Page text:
$$\begin{aligned} \sigma ^{[j]}&:= \sigma _n^{[j]} \circ \cdots \circ \sigma _1^{[j]} \\ s^{[j]}&:= s_n^{[j]} + \sigma _n^{[j]}(\cdots + \sigma _2^{[j]}(s_1^{[j]})) \\ q^{[j]}&:= \sigma ^{[j]}(r^{[j]}) + s^{[j]} \end{aligned}$$ 
4.
(Sound phase) Compute
$$\begin{aligned} v^{[j]}&:= \sigma ^{[j]}(x) \\ \tilde{x}^{[j]}&:= x+r^{[j]} \\ u_0^{[j]}&:= \tilde{x}^{[j]} \\ u_i^{[j]}&:= \sigma _i^{[j]}(u_{i1}^{[j]})+s_i^{[j]} \text { for all } i\in [n] \end{aligned}$$ 
5.
Compute \(h_j {:=} {\text {Hash}}_1(q^{[j]}, c_1^{[j]}, \ldots , c_n^{[j]})\). For \(j\in J\), set \(h'_j := {\text {Hash}}_2(v^{[j]}, \tilde{x}^{[j]}, (u_i^{[j]})_i)\); otherwise, choose uniform \(h'_j\in \{0,1\}^{2\lambda }\).

Step 2: Set \({\text {Hash}}'(m,\textsf {salt},h_1,\ldots ,h_M,h')\) equal to \((J,L)\), with \(h'{:=}{\text {Merkle}}(h'_1,\ldots ,h'_M),\). The signature includes \((J,L)\).

Step 3: For each \(j\not \in J\), the signer includes \(\textsf {mseed}^{[j]}\), \(h'\) in the signature. Also, for each \(j\in J\), the signer includes \(v^{[j]}\), \(\tilde{x}^{[j]}\), \((\textsf {seed}_i^{[j]})_{i\not =\ell _j}\), \(c_{\ell _j}^{[j]}\) and \(u_{\ell _j}^{[j]}\).
The only difference between this experiment and the previous one occurs if, during the course of answering a signing query, \(\textsf {seed}_{\ell _j}^{[j]}\) (for some \(j\in J\)) is queried to \({\text {Hash}}_0\) at some other point in the experiment, or \((v^{[j]}, \tilde{x}^{[j]}, (u_i^{[j]})_i)\) (for some \(j\not \in J\)) is ever queried to \({\text {Hash}}_2\) at some other point in the experiment. Denoting this event by \({\text {InputColl}}_{H}\), we thus have
Experiment 6 We again modify the experiment. Now, for \(j\in J\) the signer uses the HVZK simulator (see Theorem 5), that we shall denote \(\mathcal {S} \), to generate the views of the parties in an execution of a sound phase. This results in \(\{\textsf {seed}_i^{[j]}\}_{i\not =\ell _j}\), \(q^{[j]}\), \(v^{[j]}\), \(\tilde{x}^{[j]}\) and \(u_{\ell _j}^{[j]}\). From the respective views, \(\{u_i^{[j]}\}_{i\not =\ell _j}\) can be computed, and \(h_j\), \(h'_j\) can be computed as well. Thus, signatures are now computed as follows:

Step 0:

Choose uniform \((J,L)\), where \(J\subset [M]\) is a set of size \(\tau \), and \(L=\{\ell _j\}_{j\in J}\) with \(\ell _j\in [n]\).

Sample a random salt \(\textsf {salt}\leftarrow \{0,1\}^{2\lambda }\).

Choose uniform \(\textsf {mseed}^{[0]}\in \{0,1\}^\lambda \).

Compute the seeds \(\textsf {mseed}^{[1]}\), ..., \(\textsf {mseed}^{[M]}\) with \({\text {TreePRG}}(\textsf {salt},\textsf {mseed}^{[0]})\).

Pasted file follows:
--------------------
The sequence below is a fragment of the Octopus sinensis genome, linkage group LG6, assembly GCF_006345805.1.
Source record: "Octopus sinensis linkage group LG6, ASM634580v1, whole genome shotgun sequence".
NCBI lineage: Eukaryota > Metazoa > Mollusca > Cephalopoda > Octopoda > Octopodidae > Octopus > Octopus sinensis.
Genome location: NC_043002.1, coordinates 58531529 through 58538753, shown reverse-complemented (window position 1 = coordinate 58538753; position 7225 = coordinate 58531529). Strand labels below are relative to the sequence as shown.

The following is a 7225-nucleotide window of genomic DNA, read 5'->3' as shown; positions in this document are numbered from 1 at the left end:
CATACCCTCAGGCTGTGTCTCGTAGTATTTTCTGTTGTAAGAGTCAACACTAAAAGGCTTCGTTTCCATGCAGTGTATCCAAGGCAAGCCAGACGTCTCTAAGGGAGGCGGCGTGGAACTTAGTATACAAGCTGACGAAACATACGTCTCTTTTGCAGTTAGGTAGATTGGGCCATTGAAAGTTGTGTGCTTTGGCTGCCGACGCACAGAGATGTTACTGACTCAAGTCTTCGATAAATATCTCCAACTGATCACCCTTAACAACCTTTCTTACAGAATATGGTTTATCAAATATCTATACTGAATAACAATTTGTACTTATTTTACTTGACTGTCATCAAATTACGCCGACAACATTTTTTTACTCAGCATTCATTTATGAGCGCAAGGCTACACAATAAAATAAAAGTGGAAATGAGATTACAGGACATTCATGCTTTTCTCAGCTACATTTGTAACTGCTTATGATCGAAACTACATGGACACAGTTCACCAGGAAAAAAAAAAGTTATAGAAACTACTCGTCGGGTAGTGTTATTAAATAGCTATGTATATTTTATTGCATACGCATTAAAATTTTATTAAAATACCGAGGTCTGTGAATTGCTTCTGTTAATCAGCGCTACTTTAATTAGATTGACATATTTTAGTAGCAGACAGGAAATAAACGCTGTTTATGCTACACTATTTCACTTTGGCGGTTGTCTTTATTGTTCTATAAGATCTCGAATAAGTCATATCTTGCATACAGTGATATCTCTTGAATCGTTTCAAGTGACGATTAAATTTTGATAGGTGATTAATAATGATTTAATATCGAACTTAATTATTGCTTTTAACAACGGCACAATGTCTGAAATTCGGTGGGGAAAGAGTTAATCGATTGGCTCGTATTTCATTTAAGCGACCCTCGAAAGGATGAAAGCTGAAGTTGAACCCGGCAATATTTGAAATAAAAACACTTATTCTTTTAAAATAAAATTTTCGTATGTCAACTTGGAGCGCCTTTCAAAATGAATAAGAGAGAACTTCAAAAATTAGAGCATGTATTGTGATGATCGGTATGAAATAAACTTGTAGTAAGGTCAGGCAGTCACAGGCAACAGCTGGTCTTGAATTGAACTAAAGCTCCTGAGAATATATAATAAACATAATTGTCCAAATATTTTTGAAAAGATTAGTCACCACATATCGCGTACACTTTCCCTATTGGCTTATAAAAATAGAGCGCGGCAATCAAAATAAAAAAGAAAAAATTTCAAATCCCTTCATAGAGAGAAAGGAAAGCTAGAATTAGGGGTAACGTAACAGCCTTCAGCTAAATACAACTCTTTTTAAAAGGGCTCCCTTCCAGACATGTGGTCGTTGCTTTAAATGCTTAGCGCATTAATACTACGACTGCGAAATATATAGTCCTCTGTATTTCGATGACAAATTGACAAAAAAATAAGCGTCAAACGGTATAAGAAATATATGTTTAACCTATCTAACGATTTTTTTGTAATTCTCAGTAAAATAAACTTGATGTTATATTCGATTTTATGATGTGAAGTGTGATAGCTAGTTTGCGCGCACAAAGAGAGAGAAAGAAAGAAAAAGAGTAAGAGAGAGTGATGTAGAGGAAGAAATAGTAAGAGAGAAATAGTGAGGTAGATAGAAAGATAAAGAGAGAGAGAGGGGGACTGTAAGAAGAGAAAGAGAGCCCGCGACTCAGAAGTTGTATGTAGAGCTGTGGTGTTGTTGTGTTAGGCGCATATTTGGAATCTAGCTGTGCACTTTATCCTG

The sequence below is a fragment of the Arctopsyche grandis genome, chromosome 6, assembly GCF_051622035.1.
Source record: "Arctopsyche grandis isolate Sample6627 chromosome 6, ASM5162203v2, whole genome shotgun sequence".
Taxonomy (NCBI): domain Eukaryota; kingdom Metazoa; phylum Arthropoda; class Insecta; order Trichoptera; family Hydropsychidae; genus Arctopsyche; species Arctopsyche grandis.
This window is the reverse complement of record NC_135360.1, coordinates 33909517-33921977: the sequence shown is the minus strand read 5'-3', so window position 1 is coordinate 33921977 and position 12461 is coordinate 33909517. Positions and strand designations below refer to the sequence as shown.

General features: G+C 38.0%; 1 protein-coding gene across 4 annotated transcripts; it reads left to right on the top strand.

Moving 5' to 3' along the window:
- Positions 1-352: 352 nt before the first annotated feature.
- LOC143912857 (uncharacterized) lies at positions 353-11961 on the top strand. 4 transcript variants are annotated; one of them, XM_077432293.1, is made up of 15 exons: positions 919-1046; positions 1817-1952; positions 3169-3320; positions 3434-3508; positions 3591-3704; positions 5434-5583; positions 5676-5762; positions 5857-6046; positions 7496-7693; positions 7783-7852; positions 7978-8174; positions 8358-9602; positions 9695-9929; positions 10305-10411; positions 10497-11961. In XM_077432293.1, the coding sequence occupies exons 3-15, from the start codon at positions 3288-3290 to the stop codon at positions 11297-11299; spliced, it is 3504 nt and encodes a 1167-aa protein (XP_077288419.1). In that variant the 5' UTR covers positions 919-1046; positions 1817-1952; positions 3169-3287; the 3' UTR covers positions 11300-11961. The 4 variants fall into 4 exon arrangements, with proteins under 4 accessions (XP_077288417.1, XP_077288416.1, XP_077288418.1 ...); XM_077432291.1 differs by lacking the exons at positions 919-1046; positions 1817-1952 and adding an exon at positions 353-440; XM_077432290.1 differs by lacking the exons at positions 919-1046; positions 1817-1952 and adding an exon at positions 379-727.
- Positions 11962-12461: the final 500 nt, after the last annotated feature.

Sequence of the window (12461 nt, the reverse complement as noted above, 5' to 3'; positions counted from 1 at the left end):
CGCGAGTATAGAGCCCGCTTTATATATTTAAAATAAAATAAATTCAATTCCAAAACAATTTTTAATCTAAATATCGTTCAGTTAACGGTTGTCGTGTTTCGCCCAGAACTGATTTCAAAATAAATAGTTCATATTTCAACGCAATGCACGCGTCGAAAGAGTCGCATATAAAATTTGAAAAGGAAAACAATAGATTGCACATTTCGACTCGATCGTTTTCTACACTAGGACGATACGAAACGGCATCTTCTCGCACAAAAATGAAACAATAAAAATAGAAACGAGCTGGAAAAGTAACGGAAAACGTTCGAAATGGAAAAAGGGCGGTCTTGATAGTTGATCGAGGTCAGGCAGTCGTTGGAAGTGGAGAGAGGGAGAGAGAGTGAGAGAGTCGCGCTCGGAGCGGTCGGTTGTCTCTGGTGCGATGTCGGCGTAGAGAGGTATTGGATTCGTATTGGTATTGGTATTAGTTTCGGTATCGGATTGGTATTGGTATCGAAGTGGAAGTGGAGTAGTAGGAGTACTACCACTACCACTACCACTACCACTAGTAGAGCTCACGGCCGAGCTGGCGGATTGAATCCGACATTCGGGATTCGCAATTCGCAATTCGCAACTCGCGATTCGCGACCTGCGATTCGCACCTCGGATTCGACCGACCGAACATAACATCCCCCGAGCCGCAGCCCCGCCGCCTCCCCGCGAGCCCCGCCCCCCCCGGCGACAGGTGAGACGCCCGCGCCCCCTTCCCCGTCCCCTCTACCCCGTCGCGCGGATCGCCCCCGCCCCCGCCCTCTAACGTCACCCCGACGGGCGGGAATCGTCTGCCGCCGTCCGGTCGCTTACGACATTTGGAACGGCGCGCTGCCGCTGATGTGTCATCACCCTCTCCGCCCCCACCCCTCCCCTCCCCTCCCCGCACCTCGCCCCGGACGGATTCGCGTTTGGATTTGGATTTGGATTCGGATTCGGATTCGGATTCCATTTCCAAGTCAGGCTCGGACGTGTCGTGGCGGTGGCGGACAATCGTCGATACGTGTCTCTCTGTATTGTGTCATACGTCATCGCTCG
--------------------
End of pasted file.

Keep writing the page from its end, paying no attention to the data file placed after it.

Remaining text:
Step 1: For \(j\not \in J\):

1.
Use \(\textsf {mseed}^{[j]}\) to generate values \(\textsf {seed}_1^{[j]}\), ..., \(\textsf {seed}_n^{[j]}\) and \(r^{[j]}\in {\text {Ker}}(H)\) with \({\text {TreePRG}}(\textsf {salt},\textsf {mseed}^{[j]})\).

2.
For \(i\in [n]\), sample \(\sigma _i^{[j]}, s_i^{[j]}\) using \(\textsf {seed}_i^{[j]}\) and compute \(c_i^{[j]} := {\text {Hash}}_0(\textsf {salt}, j, i, \textsf {seed}_i^{[j]})\).

3.
(Cutandchoose phase) Compute
$$\begin{aligned} \sigma ^{[j]}&:= \sigma _n^{[j]} \circ \cdots \circ \sigma _1^{[j]} \\ s^{[j]}&:= s_n^{[j]} + \sigma _n^{[j]}(\cdots + \sigma _2^{[j]}(s_1^{[j]})) \\ q^{[j]}&:= \sigma ^{[j]}(r^{[j]}) + s^{[j]} \end{aligned}$$ 
4.
Let \(h_j := {\text {Hash}}_1(q^{[j]}, c_1^{[j]}, ..., c_n^{[j]})\). Choose uniform \(h'_j\in \{0,1\}^{2\lambda }\).
For \(j\in J\):

1.
Compute \((\{\textsf {seed}_i^{[j]}\}_{i\not =\ell _j}, q^{[j]}, v^{[j]}, \tilde{x}^{[j]}, u_{\ell _j}^{[j]}) \leftarrow \mathcal {S} (\ell _j)\). Compute \(\{u_i^{[j]}\}_{i\not =\ell _j}\) based on this information.

2.
Choose uniform \(c_{\ell _j}^{[j]}\in \{0,1\}^{2\lambda }\). For all other i, set \(c_i^{[j]} := {\text {Hash}}_0(\textsf {salt}, j, i, \textsf {seed}_i^{[j]})\).

3.
Let \(h_j := {\text {Hash}}_1(q^{[j]}, c_1^{[j]}, ..., c_n^{[j]})\) and \(h'_j={\text {Hash}}_2(v^{[j]}, \tilde{x}^{[j]}, (u_i^{[j]})_i)\).

Step 2: Set \({\text {Hash}}'(m,\textsf {salt},h_1,\ldots ,h_M,h')\) equal to \((J,L)\), with \(h'{:=}{\text {Merkle}}(h'_1,\ldots ,h'_M),\). The signature includes \((J,L)\).

Step 3: For each \(j\not \in J\), the signer includes \(\textsf {mseed}^{[j]}\), \(h'\) in the signature. Also, for each \(j\in J\), the signer includes \(v^{[j]}\), \(\tilde{x}^{[j]}\), \((\textsf {seed}_i^{[j]})_{i\not =\ell _j}\), \(c_{\ell _j}^{[j]}\) and \(u_{\ell _j}^{[j]}\).
Observe that the secret x is no longer used for generating signatures. Recall, the adversary against simulator has distinguishing advantage \(\epsilon _\text {PRG}+\epsilon _\text {Com}\) where \(\epsilon _\text {Com}\) is zero since we are in the Random Oracle Model and we remove the collisions in Experiment 2. It is immediate that
and
We now bound \({\text {Pr}}_6[{\text {InputColl}}_{H} ]\). For any particular signing query and any \(j\in J\), the value \(\textsf {seed}_{\ell _j}^{[j]}\) has minentropy at least \(\lambda \) and is not used anywhere else in the experiment. Similarly, for any \(j\not \in J\), the value \((v^{[j]}, \tilde{x}^{[j]})\) has minentropy at least \(\lambda \), since the input is \(\lambda \)bit, and is not used anywhere else in the experiment. Thus,
Experiment 7 We first define some notation. At any point during the experiment, we classify a pair \((h_j, h'_j)\) in one of the following ways:

1.